Second, I explain that I focus all my charitable giving on organizations that fit within my belief system. E.g. I believe there are lot of causes that are more immediate and pressing than religion, space research, or cancer research (even though my mom has it). So, I prefer charities that focus on basic survival (e.g. Hippo Rollers, clean drinking water, food, homelessness) and provides tools to lift oneself out of a miserable existence e.g. micro-credit organizations (focused on poverty and self-reliance through self-employment or business) or education (math, english, not a religious school), one laptop per child, Kiva, etc.

Third, I ask if the charity is focused only on a specific geographic area or is global. I prefer to give to those charities that don’t discriminate between countries, ethnicities, religions etc.

By the time this speech is over, the person has either left or has a cause that is actually worthwhile. And, if that is the case, I tell them that I have a “random” non-discriminatory system and will give them the smallest bill I have in my pocket that is greater than $1 but less than $50. Usually, that will turn out to be $5, $10 or $20. At this point, the person just wants me to be gone so they will take it and move on.

2) Dinner Bill:

This has taken a lot of work because culturally, I feel compelled to pick up the whole tab every time (the theory being that if I insist on it this time, someone else might the next time, and it will all even out in the long run amongst friends).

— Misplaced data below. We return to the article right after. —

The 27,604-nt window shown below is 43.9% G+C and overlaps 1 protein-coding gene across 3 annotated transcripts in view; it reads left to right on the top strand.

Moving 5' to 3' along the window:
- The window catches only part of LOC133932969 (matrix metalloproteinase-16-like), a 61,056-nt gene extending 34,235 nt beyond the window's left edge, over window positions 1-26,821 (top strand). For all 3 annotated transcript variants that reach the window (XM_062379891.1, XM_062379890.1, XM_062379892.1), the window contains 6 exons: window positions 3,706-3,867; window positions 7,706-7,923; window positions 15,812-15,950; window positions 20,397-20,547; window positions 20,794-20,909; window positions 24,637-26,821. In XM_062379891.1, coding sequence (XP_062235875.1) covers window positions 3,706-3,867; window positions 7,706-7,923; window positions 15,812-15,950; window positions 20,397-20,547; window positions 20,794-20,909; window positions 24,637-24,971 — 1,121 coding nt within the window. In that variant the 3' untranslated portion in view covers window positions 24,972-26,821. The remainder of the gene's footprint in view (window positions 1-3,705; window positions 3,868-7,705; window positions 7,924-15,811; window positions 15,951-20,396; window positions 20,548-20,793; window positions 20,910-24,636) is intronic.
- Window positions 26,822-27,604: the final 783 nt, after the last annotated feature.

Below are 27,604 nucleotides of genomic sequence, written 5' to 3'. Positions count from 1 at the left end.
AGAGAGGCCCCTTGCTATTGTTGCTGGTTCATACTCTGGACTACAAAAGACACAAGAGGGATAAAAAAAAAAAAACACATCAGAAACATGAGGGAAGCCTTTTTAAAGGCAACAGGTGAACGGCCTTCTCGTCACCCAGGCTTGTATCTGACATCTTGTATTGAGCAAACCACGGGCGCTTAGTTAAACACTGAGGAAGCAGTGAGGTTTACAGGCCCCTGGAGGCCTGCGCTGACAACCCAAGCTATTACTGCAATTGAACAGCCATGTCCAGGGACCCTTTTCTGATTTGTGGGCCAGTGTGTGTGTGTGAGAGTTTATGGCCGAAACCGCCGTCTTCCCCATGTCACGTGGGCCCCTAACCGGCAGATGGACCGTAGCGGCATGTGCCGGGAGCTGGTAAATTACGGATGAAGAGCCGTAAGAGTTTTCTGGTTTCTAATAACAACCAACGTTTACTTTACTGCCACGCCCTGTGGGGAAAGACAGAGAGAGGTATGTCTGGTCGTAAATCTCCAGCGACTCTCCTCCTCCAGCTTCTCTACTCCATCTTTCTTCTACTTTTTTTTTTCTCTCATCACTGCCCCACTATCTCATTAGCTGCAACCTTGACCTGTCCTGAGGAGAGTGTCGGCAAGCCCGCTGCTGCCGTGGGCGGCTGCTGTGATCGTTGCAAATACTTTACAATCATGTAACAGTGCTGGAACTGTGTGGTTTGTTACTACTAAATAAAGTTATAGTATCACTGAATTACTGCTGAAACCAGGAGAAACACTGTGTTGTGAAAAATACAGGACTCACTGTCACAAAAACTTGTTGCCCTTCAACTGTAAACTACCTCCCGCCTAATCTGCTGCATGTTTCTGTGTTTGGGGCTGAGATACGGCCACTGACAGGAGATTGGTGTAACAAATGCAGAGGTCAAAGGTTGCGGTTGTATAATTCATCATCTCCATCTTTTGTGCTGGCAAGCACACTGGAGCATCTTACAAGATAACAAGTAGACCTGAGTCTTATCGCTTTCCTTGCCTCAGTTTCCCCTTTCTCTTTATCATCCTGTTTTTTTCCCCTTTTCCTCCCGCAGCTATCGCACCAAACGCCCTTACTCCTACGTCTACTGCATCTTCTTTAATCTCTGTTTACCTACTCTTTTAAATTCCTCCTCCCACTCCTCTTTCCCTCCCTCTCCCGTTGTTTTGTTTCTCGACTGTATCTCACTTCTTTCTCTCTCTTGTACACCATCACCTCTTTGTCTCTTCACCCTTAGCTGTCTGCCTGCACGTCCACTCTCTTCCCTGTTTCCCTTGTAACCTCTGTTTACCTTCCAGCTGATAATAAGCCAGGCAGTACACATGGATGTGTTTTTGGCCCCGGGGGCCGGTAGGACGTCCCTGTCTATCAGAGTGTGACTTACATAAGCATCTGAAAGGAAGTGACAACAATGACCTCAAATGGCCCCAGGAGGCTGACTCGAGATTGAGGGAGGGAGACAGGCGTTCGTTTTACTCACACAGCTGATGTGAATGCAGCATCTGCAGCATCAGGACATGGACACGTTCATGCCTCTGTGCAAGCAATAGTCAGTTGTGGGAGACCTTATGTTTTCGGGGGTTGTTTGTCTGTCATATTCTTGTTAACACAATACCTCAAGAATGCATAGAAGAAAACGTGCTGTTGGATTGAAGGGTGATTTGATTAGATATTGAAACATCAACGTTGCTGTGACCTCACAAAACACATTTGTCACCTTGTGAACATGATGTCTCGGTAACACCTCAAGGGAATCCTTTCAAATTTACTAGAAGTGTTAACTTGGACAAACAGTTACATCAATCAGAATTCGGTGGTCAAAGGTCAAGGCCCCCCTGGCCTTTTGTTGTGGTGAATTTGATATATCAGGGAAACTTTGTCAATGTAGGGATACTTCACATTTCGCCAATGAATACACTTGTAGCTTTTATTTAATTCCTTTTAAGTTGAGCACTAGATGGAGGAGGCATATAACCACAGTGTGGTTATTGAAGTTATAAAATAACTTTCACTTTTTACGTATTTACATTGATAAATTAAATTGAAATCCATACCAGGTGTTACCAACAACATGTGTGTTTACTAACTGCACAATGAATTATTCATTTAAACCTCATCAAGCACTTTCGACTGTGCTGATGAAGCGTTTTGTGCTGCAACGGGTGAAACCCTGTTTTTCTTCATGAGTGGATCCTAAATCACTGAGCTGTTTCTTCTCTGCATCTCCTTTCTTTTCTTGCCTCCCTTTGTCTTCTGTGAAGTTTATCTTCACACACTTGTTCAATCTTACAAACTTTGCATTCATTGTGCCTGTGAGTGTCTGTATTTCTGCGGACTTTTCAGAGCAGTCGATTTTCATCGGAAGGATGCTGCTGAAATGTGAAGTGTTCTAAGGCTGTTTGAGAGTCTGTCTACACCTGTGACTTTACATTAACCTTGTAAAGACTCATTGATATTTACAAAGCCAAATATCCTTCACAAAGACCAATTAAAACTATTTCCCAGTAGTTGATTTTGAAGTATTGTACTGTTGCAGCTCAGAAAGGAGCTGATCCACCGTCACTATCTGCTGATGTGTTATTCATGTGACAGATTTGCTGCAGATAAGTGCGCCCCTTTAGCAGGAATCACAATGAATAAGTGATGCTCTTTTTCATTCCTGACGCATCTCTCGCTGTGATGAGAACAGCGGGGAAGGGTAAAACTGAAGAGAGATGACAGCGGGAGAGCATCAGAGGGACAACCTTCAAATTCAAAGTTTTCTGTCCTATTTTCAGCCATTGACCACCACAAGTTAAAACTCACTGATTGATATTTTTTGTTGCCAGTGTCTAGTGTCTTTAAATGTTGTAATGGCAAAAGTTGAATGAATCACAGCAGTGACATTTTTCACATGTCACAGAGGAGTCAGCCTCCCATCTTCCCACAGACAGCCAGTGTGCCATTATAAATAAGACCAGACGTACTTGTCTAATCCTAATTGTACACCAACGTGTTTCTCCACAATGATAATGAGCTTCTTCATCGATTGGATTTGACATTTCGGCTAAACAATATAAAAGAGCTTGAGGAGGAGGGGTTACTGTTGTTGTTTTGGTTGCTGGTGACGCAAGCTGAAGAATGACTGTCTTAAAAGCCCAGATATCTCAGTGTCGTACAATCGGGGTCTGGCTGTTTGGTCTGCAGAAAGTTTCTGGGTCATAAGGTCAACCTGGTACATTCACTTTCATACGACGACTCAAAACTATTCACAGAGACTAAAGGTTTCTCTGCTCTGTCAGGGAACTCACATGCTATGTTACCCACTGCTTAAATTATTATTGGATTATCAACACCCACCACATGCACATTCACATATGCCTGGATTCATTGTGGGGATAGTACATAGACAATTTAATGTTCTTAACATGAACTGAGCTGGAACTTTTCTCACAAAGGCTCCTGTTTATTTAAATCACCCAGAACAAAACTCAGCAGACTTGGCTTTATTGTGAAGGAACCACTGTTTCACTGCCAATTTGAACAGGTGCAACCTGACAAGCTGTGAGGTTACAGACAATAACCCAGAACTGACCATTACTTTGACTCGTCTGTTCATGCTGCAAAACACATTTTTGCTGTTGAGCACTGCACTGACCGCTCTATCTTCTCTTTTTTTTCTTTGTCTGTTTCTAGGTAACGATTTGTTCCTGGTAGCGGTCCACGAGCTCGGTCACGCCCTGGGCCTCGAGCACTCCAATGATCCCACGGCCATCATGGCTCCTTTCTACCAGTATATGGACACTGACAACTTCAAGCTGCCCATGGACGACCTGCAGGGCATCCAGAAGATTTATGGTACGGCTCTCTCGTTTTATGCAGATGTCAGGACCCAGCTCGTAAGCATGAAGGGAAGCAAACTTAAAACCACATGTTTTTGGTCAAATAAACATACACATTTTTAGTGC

Now, after having been in the US for 15 years, I am able to resist that impulse sometimes and will just split it unless I clearly had more expensive food than the others—in which case, I will split it evenly and take care of the tip.

I have not yet been able to get to the point where everyone pays what they ordered unless there were separate checks anyway.

So, I am probably not the best equipped to answer question 2.

marinelife's avatar

@atharkhan I love your approach on the charitable giving. I might use that next time!

skfinkel's avatar

I thought I hadn’t been asked by friends to contribute, but I realize I have. It’s been in the form of lunches or auctions. A donation is paid, and then more if you buy something. But I would not attend if I didn’t like the cause. I have a system also for what I give to: it’s stuff that is preventative. So, I give to education endeavors, things which train or teach and lead, perhaps. to some kind of new understanding. I don’t tend to give to police, since they are mostly after the fact. I can give to environmental causes that are into preserving, but not to diseases of any kind—these are mostly for cures. I am looking for prevention. Public radio etc. is fine, since it’s educational. It’s kind of a fine line, but it works for me.

qashqai's avatar

I really don’t know how to answer question number one.

For the second, I ask the waiter to modify the bill by showing I was the only one taking dinner, and putting all the expenses of my friends (or whoever is dining with me) under the voice named “extras”.
Then I pay the bill entirely, and If it was a good lunch or dinner I tip generously.

Forgot to mention, my company at the end of the month will re-fund me the full amount shown on the receipt, plus the tip. (I still cannot invite anyone for dinner on saturdays and sundays, though).